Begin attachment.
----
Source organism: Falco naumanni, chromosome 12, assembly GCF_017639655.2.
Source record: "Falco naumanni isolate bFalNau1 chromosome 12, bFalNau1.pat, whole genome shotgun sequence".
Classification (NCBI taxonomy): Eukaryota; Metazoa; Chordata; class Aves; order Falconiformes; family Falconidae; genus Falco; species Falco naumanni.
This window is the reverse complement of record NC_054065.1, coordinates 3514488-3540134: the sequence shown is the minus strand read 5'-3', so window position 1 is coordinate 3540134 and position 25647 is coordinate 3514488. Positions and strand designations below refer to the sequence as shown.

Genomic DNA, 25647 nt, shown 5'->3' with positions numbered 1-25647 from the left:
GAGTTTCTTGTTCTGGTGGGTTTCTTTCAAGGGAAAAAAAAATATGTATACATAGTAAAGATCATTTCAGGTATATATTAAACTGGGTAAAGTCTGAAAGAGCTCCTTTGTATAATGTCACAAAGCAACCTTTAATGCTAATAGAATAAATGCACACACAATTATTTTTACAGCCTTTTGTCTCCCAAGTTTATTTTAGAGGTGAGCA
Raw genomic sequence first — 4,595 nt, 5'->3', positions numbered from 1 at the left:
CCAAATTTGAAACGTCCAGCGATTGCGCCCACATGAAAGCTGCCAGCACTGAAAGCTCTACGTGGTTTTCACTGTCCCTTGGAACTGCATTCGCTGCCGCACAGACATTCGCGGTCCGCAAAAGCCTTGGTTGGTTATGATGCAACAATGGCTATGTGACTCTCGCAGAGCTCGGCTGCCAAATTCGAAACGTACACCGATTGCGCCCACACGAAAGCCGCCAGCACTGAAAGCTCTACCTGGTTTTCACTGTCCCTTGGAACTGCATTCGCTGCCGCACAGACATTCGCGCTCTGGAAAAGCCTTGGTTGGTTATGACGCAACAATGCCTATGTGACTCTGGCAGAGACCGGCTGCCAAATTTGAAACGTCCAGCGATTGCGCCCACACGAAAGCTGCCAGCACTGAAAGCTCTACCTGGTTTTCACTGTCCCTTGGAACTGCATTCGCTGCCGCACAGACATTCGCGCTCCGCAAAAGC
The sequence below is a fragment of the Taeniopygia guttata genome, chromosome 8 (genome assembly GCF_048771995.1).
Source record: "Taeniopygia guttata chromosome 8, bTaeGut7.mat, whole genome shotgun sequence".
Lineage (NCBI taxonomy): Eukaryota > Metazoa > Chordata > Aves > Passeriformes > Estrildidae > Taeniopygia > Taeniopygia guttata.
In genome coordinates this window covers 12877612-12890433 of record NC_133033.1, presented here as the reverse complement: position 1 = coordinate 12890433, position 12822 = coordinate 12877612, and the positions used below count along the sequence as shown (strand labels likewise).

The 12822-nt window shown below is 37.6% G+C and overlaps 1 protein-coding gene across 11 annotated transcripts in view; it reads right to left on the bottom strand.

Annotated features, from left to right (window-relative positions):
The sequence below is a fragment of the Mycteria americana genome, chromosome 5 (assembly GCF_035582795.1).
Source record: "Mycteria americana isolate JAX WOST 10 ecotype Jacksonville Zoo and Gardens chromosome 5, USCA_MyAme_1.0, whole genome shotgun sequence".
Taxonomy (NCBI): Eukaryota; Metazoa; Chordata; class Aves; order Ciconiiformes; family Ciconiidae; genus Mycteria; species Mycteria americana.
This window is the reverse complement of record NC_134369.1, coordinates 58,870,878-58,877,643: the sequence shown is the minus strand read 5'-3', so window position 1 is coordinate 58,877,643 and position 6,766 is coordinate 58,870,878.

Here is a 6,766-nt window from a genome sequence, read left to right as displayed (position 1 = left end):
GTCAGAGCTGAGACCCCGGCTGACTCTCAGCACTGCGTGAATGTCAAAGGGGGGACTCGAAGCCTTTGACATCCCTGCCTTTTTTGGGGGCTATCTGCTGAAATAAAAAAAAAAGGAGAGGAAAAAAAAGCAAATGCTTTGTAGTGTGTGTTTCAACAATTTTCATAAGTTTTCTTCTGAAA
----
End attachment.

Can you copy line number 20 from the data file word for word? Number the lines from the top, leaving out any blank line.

GTCAGAGCTGAGACCCCGGCTGACTCTCAGCACTGCGTGAATGTCAAAGGGGGGACTCGAAGCCTTTGACATCCCTGCCTTTTTTGGGGGCTATCTGCTGAAATAAAAAAAAAAGGAGAGGAAAAAAAAGCAAATGCTTTGTAGTGTGTGTTTCAACAATTTTCATAAGTTTTCTTCTGAAA